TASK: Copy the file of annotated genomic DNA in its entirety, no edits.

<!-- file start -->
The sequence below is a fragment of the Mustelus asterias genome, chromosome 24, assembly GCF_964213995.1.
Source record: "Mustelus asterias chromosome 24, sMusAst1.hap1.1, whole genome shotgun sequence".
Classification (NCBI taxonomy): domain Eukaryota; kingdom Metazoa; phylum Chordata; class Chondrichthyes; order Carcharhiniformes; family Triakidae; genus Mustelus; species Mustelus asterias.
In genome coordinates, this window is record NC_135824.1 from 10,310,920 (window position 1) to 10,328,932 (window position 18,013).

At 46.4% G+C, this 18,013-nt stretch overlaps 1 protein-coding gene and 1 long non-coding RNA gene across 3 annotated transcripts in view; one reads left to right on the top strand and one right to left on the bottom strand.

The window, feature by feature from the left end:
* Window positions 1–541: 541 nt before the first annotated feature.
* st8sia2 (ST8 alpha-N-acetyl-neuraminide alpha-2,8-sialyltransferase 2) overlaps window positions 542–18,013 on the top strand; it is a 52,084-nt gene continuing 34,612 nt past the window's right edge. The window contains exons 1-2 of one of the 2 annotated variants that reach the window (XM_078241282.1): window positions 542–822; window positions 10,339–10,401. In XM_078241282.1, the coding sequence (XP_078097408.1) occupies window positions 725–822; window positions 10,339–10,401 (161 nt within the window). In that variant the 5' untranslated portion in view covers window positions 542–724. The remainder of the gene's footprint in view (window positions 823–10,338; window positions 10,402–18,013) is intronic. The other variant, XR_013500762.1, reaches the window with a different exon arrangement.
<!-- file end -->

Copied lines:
The sequence below is a fragment of the Mustelus asterias genome, chromosome 24, assembly GCF_964213995.1.
Source record: "Mustelus asterias chromosome 24, sMusAst1.hap1.1, whole genome shotgun sequence".
Classification (NCBI taxonomy): domain Eukaryota; kingdom Metazoa; phylum Chordata; class Chondrichthyes; order Carcharhiniformes; family Triakidae; genus Mustelus; species Mustelus asterias.
In genome coordinates, this window is record NC_135824.1 from 10,310,920 (window position 1) to 10,328,932 (window position 18,013).

At 46.4% G+C, this 18,013-nt stretch overlaps 1 protein-coding gene and 1 long non-coding RNA gene across 3 annotated transcripts in view; one reads left to right on the top strand and one right to left on the bottom strand.

The window, feature by feature from the left end:
* Window positions 1–541: 541 nt before the first annotated feature.
* st8sia2 (ST8 alpha-N-acetyl-neuraminide alpha-2,8-sialyltransferase 2) overlaps window positions 542–18,013 on the top strand; it is a 52,084-nt gene continuing 34,612 nt past the window's right edge. The window contains exons 1-2 of one of the 2 annotated variants that reach the window (XM_078241282.1): window positions 542–822; window positions 10,339–10,401. In XM_078241282.1, the coding sequence (XP_078097408.1) occupies window positions 725–822; window positions 10,339–10,401 (161 nt within the window). In that variant the 5' untranslated portion in view covers window positions 542–724. The remainder of the gene's footprint in view (window positions 823–10,338; window positions 10,402–18,013) is intronic. The other variant, XR_013500762.1, reaches the window with a different exon arrangement.